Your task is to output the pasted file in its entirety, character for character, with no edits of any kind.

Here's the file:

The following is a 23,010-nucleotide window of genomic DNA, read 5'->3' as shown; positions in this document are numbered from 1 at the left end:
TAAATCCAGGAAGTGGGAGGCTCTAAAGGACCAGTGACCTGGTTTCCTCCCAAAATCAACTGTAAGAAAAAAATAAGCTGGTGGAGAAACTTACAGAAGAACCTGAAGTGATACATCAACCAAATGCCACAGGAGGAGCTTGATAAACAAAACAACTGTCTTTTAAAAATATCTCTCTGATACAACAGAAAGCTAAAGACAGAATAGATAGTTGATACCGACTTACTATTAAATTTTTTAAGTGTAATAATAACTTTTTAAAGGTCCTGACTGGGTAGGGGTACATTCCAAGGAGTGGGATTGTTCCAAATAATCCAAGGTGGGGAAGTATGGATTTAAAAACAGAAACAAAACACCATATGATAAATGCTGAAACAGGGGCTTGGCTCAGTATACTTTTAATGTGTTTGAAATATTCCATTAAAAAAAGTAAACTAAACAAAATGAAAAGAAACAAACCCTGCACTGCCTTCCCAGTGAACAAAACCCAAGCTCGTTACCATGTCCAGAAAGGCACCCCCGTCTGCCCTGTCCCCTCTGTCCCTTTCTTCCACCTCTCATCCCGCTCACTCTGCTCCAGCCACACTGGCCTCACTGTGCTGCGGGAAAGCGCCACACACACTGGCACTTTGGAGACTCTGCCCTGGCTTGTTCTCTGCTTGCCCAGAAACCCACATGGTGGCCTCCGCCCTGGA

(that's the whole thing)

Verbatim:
The following is a 23,010-nucleotide window of genomic DNA, read 5'->3' as shown; positions in this document are numbered from 1 at the left end:
TAAATCCAGGAAGTGGGAGGCTCTAAAGGACCAGTGACCTGGTTTCCTCCCAAAATCAACTGTAAGAAAAAAATAAGCTGGTGGAGAAACTTACAGAAGAACCTGAAGTGATACATCAACCAAATGCCACAGGAGGAGCTTGATAAACAAAACAACTGTCTTTTAAAAATATCTCTCTGATACAACAGAAAGCTAAAGACAGAATAGATAGTTGATACCGACTTACTATTAAATTTTTTAAGTGTAATAATAACTTTTTAAAGGTCCTGACTGGGTAGGGGTACATTCCAAGGAGTGGGATTGTTCCAAATAATCCAAGGTGGGGAAGTATGGATTTAAAAACAGAAACAAAACACCATATGATAAATGCTGAAACAGGGGCTTGGCTCAGTATACTTTTAATGTGTTTGAAATATTCCATTAAAAAAAGTAAACTAAACAAAATGAAAAGAAACAAACCCTGCACTGCCTTCCCAGTGAACAAAACCCAAGCTCGTTACCATGTCCAGAAAGGCACCCCCGTCTGCCCTGTCCCCTCTGTCCCTTTCTTCCACCTCTCATCCCGCTCACTCTGCTCCAGCCACACTGGCCTCACTGTGCTGCGGGAAAGCGCCACACACACTGGCACTTTGGAGACTCTGCCCTGGCTTGTTCTCTGCTTGCCCAGAAACCCACATGGTGGCCTCCGCCCTGGA